1) Over the next 75 years, Social Security’s shortfall is equal to about 0.7 percent of GDP. Source (PDF).
2) For the average 65-year-old retiring in 2010, Social Security replaced about 40 percent of working-age earnings. That “replacement rate” is scheduled to fall to 31 percent in the coming decades. Source.
3) Social Security’s replacement rate puts it 26th among 30 Organization for Economic Cooperation and Development nations for workers with average earnings. Source.
4) Without Social Security, 45 percent of seniors would be under the poverty line. With Social Security, 10 percent of seniors are under the poverty line. Source.
5) People can start receiving Social Security benefits at age 62. But the longer they wait, up until age 70, the larger their checks. Waiting to 66 means checks that are 33 percent larger. Waiting to 70 means checks that are 76 percent larger. But most people start claiming benefits at 62, and 95 percent start by 66. Source.
6) Raising the retirement age by one year amounts to roughly a 6.66 percent cut in benefits. Source.
7) In 1935, a white male at age 60 could expect to live to 75. Today, a white male at age 60 can expect to live to 80. Source.
8) In 1972, a 60-year-old male worker in the bottom half of the income distribution had a life expectancy of 78 years. Today, it’s around 80 years. Male workers in the top half of the income distribution, by contrast, have gone from 79 years to 85 years. Source.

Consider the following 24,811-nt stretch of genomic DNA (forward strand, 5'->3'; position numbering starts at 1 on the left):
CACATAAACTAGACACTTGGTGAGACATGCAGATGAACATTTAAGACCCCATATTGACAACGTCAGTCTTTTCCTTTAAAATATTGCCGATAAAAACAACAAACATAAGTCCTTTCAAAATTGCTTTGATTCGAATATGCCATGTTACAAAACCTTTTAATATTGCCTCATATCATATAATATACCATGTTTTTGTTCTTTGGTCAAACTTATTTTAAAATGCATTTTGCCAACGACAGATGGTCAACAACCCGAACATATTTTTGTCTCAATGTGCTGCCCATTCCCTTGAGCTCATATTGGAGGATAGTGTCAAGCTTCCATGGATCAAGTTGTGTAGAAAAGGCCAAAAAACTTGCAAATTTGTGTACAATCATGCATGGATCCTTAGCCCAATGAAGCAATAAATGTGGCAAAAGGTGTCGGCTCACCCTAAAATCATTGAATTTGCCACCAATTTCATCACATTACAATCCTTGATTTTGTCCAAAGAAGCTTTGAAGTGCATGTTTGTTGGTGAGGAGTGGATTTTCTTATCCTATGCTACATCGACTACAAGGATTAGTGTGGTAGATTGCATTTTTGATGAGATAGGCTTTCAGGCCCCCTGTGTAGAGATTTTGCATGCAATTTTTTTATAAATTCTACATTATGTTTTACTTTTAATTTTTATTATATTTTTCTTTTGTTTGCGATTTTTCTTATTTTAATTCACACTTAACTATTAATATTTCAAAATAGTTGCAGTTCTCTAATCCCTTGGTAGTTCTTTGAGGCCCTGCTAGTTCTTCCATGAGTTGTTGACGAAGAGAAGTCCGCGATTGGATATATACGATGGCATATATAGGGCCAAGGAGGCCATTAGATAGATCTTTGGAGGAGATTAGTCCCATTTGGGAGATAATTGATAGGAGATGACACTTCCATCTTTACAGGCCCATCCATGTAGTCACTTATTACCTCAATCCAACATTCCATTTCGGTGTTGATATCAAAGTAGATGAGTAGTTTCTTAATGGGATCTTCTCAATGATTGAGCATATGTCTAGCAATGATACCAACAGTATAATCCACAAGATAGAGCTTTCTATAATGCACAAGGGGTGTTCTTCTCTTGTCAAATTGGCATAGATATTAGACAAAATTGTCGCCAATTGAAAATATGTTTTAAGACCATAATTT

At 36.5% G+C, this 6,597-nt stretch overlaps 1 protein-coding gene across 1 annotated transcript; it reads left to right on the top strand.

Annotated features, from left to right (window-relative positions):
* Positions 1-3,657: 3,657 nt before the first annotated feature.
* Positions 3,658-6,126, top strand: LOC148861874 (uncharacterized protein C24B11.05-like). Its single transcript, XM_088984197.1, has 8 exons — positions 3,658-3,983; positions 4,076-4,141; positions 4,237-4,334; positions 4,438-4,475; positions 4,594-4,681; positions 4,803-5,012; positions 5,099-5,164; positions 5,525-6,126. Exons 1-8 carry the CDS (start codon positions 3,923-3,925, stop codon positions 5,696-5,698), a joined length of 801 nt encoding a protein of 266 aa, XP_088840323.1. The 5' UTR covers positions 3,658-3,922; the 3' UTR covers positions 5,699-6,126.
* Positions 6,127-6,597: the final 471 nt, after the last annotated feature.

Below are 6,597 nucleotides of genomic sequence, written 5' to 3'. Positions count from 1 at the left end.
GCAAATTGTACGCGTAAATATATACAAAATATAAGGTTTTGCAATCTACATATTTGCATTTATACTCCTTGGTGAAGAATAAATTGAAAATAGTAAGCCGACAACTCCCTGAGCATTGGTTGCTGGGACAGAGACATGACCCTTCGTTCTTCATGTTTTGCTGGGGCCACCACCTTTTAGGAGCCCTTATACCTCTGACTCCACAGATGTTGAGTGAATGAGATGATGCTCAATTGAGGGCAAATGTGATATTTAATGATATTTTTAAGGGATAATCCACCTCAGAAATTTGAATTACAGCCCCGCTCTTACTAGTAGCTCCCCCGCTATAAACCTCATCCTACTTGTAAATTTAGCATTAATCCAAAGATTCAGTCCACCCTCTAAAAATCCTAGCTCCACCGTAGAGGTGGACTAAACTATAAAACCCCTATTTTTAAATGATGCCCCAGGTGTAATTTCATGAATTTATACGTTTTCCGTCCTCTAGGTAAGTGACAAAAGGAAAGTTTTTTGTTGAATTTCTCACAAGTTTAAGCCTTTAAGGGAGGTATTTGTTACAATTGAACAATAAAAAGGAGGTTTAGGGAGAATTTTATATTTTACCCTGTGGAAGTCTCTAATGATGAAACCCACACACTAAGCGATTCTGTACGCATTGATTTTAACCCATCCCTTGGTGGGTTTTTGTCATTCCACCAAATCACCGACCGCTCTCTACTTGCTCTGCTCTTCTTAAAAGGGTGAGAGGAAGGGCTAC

The conclusions I draw from these numbers are:
1) Social Security’s 75-year shortfall is manageable. In fact, it’d be almost completely erased by applying the payroll tax to income over $106,000. Source (PDF).
2) Most opinion elites — Simpson being one good example, and the U.S. Senate being another — show a very strong preference for working as long as possible. Most Americans show a very strong preference for retiring as early as possible. Elites who enjoy their jobs need to be very careful about generalizing their experience to people who don’t enjoy their jobs. More bluntly: Raising the retirement age is the worst of all possible options for reforming Social Security. It’s not only regressive, but it also falls most heavily on those with the worst jobs. Means-testing would be much better.
3) Social Security is fairly stingy and getting stingier. We also know most 401(k)s are underfunded, and the same goes for many defined-benefit pension systems, both public and private. We need to be very careful not to “solve” the Social Security problem by worsening a broad retirement-security problem, and that requires approaching Social Security as part of our retirement-security infrastructure rather than simply as a budgetary question. Here are some ideas on how to do that.